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Monday, November 21, 2011

French Bread Pudding

A baguette stays fresh for exactly one day.  That's just how they are born.  Like many people, they begin soft and warm only to end hard and crusty!  That's a problem, unless you like to throw bread away ... or Grandpa.  I like to make Bread Pudding!                            

I will have warm bread pudding for breakfast with a hot cup of coffee, of course.  Sometimes I'll grab it cold in the middle of the night.  Oftentimes it is made with raisins, but don't limit yourself there!   Mix in Cardamom or Cinnamon. Any fruit will work...peaches, plums, even prunes.  Serve with heavy cream (daddy's way), or with creme anglaise - a delicious custard sauce.  In France this is often used in place of frostings.  Can also be used as a topping for fresh fruit.   Be creative!  Unlike a crusty Grandpa, Bread Pudding is very forgiving.


  • One stale baguette (approx. 10 cups), torn or cut into 1 inch chunks.
  • 4 eggs
  • 4 cups milk                                                                                     
  • 1 Tbsp. Vanilla extract
  • 1 Tbsp. butter
  • 1 cup sugar
  • 6 oz. dried apricots
  • 1 Tbsp. cognac or other brandy (optional).

Cut each apricot into 4 pieces and soak in a bowl of warm water with the cognac.

Pour the milk into another bowl and add the torn bread.  Push it down in the milk so it can soak well.  Place this in the refrigerator so it can soak for an hour.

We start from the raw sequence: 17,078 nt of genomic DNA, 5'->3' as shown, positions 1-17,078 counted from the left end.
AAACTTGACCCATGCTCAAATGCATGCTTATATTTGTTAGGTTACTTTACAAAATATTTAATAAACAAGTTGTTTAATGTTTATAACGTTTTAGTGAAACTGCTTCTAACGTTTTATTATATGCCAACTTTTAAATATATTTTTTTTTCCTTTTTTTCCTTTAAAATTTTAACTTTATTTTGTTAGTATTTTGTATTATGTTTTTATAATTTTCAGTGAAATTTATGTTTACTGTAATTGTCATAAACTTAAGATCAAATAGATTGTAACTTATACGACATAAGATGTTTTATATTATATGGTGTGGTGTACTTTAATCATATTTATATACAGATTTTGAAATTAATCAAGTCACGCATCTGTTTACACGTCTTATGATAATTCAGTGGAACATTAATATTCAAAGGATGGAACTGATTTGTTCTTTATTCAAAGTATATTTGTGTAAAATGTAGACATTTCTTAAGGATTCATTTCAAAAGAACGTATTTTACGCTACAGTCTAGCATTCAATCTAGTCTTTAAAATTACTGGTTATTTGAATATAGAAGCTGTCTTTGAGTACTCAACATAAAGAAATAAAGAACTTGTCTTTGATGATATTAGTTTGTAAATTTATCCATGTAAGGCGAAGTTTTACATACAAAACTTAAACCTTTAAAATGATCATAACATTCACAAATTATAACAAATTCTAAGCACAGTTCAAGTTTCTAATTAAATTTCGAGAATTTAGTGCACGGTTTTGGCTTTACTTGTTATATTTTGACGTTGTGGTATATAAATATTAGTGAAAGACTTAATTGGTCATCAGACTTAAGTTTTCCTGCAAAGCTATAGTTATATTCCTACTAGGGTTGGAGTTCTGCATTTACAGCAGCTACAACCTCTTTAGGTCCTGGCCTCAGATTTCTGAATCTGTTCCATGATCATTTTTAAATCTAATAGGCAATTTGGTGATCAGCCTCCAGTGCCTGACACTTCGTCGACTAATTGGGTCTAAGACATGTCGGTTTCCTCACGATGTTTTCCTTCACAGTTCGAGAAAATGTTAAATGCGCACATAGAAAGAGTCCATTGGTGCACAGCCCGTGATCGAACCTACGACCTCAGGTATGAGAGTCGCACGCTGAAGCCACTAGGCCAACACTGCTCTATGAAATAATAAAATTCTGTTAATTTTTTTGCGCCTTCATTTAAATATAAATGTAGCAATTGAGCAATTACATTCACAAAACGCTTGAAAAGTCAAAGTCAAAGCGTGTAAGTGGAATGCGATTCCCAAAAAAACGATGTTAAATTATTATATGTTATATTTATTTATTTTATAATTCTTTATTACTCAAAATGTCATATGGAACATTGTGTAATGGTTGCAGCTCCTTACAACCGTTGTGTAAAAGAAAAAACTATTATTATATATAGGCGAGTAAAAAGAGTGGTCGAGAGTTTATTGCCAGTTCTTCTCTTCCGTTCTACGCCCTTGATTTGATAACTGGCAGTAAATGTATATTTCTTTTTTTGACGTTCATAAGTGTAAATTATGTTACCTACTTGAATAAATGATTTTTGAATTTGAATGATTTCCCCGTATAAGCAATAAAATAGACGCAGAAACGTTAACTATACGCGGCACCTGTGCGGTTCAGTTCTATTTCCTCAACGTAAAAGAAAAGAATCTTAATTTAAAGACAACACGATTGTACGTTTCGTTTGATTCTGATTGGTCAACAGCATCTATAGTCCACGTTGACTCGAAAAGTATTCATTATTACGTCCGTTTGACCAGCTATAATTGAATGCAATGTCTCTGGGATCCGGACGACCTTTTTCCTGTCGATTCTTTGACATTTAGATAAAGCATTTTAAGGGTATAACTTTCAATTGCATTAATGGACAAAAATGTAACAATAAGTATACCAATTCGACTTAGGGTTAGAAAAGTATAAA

In another bowl, whip together the eggs, vanilla, and sugar.  Mix this with the soaked bread.  Drain the water from the apricots and stir them in.  

Pour the mixture into a greased 9x13 baking pan, or any attractive baking dish of similar size.  Dot with small pieces of the butter.

Bake at 325 degrees for 1 hour, or until golden brown and set.  

Serves 8



Vanilla Custard Sauce/Creme Anglaise

Caution!  Do Not heat the sauce too much or too quickly!  The egg yolks will cook into little clumps.  We don't like clumps.

You can adjust this recipe for sweetness, adding more sugar if preferred.  I find this to be just right as is.  You can use half and half, or milk, depending on the richness you are after.


  • 5 egg yolks
  • 1 1/2 cups milk
  • 1/2 cup heavy cream                                                                    
  • 1/4 cup sugar
  • 2 tsp. vanilla extract                                                                                  
Stir together the egg yolks and sugar with a wooden spoon, being careful not to add a lot of air.  Sugar should be somewhat dissolved.

Put the milk in a sauce pan and heat just below the boiling point (milk will form bubbles around the edges of the pan and become steamy just before boiling).

Remove the pan from the heat, and and stir just a couple Tablespoons of the hot milk into the egg and sugar mixing well the whole time.  Gradually add the rest of the milk - stirring constantly.  Return mixture to the saucepan and place on low heat.

Heat the sauce until it thickens, but do not boil!  The sauce is done when it stays on the spoon without dripping - about 5 minutes.  Do not overheat, or it will curdle!

As soon as the sauce is thickened remove it from the heat.  Stir in the vanilla extract and cover with plastic wrap and refrigerate to desired serving temperature.  Can serve warm or cold.

Makes 2 cups.

Instead of Vanilla, try your favorite liqueur - cognac, rum, or Grand Mariner



Lori said...

And to think I've been making croutons with my leftover bread. Forget the salads...the bread pudding recipe is on my counter!

Off to get a baguette :)

Mel said...

Another great comfort food for dreary days ...